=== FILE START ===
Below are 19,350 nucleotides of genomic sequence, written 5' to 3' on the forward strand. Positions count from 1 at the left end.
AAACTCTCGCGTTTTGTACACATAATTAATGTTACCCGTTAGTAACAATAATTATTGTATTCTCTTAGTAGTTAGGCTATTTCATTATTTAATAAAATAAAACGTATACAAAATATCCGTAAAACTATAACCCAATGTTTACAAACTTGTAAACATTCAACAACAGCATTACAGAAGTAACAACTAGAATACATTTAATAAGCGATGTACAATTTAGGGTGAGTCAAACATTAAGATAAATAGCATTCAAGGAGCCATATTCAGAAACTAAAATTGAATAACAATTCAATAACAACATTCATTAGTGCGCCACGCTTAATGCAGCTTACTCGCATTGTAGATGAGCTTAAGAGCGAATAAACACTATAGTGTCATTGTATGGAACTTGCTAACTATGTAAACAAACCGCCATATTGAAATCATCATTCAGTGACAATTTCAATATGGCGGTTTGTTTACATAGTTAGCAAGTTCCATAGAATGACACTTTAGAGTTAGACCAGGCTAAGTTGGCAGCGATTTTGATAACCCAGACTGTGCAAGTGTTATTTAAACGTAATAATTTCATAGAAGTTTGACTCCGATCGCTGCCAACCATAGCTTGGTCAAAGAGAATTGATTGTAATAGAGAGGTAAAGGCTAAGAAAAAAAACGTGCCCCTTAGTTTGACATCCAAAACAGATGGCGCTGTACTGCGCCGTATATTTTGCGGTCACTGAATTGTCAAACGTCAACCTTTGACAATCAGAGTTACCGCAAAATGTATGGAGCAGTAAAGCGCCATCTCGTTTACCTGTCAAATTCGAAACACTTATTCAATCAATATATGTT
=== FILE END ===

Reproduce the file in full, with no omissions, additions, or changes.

Below are 19,350 nucleotides of genomic sequence, written 5' to 3' on the forward strand. Positions count from 1 at the left end.
AAACTCTCGCGTTTTGTACACATAATTAATGTTACCCGTTAGTAACAATAATTATTGTATTCTCTTAGTAGTTAGGCTATTTCATTATTTAATAAAATAAAACGTATACAAAATATCCGTAAAACTATAACCCAATGTTTACAAACTTGTAAACATTCAACAACAGCATTACAGAAGTAACAACTAGAATACATTTAATAAGCGATGTACAATTTAGGGTGAGTCAAACATTAAGATAAATAGCATTCAAGGAGCCATATTCAGAAACTAAAATTGAATAACAATTCAATAACAACATTCATTAGTGCGCCACGCTTAATGCAGCTTACTCGCATTGTAGATGAGCTTAAGAGCGAATAAACACTATAGTGTCATTGTATGGAACTTGCTAACTATGTAAACAAACCGCCATATTGAAATCATCATTCAGTGACAATTTCAATATGGCGGTTTGTTTACATAGTTAGCAAGTTCCATAGAATGACACTTTAGAGTTAGACCAGGCTAAGTTGGCAGCGATTTTGATAACCCAGACTGTGCAAGTGTTATTTAAACGTAATAATTTCATAGAAGTTTGACTCCGATCGCTGCCAACCATAGCTTGGTCAAAGAGAATTGATTGTAATAGAGAGGTAAAGGCTAAGAAAAAAAACGTGCCCCTTAGTTTGACATCCAAAACAGATGGCGCTGTACTGCGCCGTATATTTTGCGGTCACTGAATTGTCAAACGTCAACCTTTGACAATCAGAGTTACCGCAAAATGTATGGAGCAGTAAAGCGCCATCTCGTTTACCTGTCAAATTCGAAACACTTATTCAATCAATATATGTT